When it come to private equity, you don’t always get what you pay for

Private Equity 27 Jul 2011

One only has to gauge the very public and very negative reaction to DVD rental and online streaming movie provider Netflix’s decision to up their prices by a fairly hefty 60% to get a sense of how people feel about paying higher fees for things.

Expectations in this day and age is that you should always get more for at least the same, and certainly not more for a lot more.

Apparently private equity investors feel the same way when it comes to fund terms and conditions. Indeed, research firm Preqin’s most recent study on the matter (click here to download) notes that management fees are still causing significant unrest amongst investors.

Used to be that investors by and large weren’t too fussed about fees. So long as an investment was generating decent after-fees returns, it didn’t really matter whether it was 2 and 20 or 3 and 30 or some other variation, as is more commonly the case in the private equity world.

No longer. Preqin’s latest report notes in fairly plain language that, like Netflix’s subscribers, they aren’t going to be doling out significantly more coin for something they don’t have a lot of say in: in private equity’s case, an alignment of interests and confidence that the fee structure will provide some partnership, camaraderie and transparency; in Netflix’s case, that it will give viewers half-decent new releases.

Specifically, the survey found that 50% of limited partners feel that there is a misalignment of interests between themselves and fund managers when it comes to management fees – i.e., the general managers of the fund don’t necessarily eat their own cooking, but do collect a pretty big chunk of cash from investors.

Further, 71% of investors are considering new general partner relationships in 2011, and just 29% will only invest with existing fund managers. What’s more, a significant number of investors believe that general partners should invest more in their own funds in order to achieve a greater alignment of interests.

“LPs are not necessarily demanding a specific management fee level; what is far more important is that the fees make sense in the context of the management of the fund,” said TK Kenyon in an accompanying release. “Our recent conversations with LPs have revealed that many will consider paying higher fees if this can be justified by higher performance, and if higher management fees are necessary to operate a superior firm effectively then many investors will see this as a price worth paying.”

Like if Netflix or some other online video streaming service offered instant live access to new-release movies. Then it might be worth paying more for.

The chart below shows the key areas where LPs feel that improvements can be made in fund terms and conditions based on detailed interviews with 50 leading institutional investors. Fund management fees remain the biggest bone of contention, with 50% of those taking part in the study highlighting this as a key problem area. GP commitments to their own vehicles are also a major issue, with carry, hurdle rates and rebates also facing scrutiny from investors.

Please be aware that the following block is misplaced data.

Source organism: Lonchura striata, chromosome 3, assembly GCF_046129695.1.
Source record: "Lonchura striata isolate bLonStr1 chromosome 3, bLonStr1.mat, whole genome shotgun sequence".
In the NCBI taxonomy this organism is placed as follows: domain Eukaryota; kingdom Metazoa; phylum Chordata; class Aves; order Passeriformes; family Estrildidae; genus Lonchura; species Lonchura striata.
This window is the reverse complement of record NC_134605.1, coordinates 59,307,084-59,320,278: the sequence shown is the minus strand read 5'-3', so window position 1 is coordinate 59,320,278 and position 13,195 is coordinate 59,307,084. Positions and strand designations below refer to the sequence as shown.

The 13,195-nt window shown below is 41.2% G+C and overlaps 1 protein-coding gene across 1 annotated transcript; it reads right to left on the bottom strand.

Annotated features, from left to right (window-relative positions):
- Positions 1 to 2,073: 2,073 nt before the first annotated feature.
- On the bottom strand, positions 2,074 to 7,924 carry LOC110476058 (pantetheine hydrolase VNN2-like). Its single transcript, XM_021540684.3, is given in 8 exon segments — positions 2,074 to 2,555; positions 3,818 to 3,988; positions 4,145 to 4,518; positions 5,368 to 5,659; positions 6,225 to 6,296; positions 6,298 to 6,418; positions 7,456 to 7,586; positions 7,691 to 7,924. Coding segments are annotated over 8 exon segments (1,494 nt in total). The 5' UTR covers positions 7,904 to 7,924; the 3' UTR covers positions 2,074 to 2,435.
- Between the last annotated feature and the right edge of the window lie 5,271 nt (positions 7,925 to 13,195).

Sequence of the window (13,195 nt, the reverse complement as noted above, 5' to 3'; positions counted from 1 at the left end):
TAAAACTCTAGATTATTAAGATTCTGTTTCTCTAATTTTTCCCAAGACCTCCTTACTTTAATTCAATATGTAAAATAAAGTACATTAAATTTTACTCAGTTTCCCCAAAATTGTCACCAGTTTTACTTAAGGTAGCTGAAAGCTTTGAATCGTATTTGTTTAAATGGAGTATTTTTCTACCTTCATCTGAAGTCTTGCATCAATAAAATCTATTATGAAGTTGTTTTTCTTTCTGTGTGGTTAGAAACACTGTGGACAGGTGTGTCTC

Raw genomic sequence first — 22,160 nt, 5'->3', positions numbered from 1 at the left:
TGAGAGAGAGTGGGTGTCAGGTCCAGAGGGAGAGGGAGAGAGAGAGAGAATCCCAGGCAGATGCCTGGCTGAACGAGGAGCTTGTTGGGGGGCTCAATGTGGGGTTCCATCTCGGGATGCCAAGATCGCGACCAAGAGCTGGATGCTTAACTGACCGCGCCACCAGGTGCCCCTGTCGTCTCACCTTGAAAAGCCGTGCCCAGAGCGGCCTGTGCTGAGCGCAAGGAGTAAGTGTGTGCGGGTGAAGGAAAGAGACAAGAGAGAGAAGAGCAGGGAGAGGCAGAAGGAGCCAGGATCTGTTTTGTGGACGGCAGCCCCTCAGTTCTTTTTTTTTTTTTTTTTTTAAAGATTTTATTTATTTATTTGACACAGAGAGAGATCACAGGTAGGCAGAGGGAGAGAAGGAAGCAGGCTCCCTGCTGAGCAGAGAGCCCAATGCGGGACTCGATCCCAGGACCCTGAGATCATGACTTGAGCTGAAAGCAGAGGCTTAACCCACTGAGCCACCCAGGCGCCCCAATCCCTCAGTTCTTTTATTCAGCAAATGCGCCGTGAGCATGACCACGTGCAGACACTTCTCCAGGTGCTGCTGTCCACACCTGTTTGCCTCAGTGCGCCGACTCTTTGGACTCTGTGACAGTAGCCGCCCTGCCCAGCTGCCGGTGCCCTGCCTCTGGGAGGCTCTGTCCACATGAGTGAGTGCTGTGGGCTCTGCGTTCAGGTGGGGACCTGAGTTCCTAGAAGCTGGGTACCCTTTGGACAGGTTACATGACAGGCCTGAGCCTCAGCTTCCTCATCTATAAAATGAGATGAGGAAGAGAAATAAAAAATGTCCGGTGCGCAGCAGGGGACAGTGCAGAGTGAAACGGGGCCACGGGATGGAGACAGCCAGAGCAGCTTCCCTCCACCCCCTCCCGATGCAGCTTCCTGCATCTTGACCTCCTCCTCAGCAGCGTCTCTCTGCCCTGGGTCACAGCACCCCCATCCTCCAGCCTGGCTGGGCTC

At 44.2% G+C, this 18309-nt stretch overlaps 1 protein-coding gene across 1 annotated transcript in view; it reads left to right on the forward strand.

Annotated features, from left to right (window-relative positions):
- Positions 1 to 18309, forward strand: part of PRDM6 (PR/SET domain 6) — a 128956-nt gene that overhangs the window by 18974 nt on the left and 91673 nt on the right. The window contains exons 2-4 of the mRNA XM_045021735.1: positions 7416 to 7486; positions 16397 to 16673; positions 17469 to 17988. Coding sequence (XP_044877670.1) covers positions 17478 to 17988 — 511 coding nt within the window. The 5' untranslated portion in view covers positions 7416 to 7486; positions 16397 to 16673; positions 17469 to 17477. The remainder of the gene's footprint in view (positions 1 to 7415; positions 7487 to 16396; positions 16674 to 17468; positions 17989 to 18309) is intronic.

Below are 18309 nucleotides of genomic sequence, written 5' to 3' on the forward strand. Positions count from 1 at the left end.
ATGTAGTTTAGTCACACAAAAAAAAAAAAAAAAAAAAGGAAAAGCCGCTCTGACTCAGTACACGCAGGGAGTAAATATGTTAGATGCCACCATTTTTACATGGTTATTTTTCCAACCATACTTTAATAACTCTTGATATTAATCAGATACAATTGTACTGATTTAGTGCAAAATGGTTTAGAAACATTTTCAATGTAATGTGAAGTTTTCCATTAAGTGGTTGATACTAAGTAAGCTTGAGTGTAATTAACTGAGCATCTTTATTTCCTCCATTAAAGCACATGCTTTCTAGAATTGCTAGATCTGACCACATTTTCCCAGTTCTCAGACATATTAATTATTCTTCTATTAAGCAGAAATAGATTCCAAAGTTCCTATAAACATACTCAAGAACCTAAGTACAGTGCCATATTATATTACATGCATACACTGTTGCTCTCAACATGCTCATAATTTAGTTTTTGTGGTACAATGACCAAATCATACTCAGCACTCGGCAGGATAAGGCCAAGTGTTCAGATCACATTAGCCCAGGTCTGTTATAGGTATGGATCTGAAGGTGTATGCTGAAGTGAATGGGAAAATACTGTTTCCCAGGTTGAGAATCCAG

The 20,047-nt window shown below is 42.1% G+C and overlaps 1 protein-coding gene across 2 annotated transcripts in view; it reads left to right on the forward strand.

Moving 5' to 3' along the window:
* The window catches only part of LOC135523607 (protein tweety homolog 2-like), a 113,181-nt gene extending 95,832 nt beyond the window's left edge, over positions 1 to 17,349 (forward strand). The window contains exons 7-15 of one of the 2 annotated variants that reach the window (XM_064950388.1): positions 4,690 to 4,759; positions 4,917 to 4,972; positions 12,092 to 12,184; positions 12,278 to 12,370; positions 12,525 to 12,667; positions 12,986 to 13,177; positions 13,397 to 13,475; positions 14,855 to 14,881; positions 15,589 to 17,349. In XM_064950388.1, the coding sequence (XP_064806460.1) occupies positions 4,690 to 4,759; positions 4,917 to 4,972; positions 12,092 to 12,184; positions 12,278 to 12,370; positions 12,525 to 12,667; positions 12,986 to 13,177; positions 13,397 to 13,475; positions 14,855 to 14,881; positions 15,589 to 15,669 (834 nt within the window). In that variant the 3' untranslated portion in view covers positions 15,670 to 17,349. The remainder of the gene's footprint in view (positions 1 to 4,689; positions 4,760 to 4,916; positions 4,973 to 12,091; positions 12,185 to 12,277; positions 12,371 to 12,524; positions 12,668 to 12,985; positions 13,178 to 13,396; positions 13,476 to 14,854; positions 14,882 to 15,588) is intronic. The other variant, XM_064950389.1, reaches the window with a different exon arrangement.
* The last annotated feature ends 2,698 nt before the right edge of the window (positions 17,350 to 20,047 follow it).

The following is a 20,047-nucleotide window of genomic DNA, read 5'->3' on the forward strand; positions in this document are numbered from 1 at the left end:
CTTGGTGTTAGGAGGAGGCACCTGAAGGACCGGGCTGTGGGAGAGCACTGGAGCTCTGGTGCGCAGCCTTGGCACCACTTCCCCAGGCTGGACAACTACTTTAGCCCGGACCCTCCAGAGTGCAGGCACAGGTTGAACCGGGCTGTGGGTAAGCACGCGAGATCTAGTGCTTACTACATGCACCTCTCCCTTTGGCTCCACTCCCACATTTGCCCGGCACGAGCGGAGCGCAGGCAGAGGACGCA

“While we are seeing some downward movement, with the management fee during investment period for the largest funds dropping to a mean of 1.71%, the change is not as dramatic as we have seen in other areas – which does go part of the way in explaining why 50% of LPs remain dissatisfied,” notes the report.

The other factors behind the lack of real movement can also be explained by the type of funds actually succeeding in closing to outside investors. As the chart below shows, 61% of investors said they would be willing to pay higher fees for access to fund managers that they perceive to have better track records.

These investors also noted that would or have already declined to invest in a new private equity fund vehicle launched by certain managers with whom they had previously invested – a direct result of poor communication or lack of transparency during the financial crisis.

Of course, it could be argued that investors will pay higher fees as they believe the best firms to be able to put this capital to excellent use in sourcing and managing the best opportunities, but there is certainly evidence that sought-after firms can still dictate fees to investors.

To be sure, respondents said the fundraising environment is likely not going to be getting much easier in the near term, especially over the next two years as private equity managers face more difficulties opening new funds. That also means more pressure on fees as, like their hedge fund cousins, private equity managers make more concessions in an effort to get capital in the door.

“Clearly there is a need for balance between the desires and requirements of both the GP and LP, with fund terms and conditions containing an element of give and take,” the report notes.

Perhaps Netflix could learn a thing or two about the private equity industry, and the “give and take” underway to appease its audience.

Be Sociable, Share!

Leave A Reply

← Everybody Back in the Water! Deep Diving the Family Office Investment Pool The 800-pound Hedge Fund Gorilla Might Have a Monkey on its Back →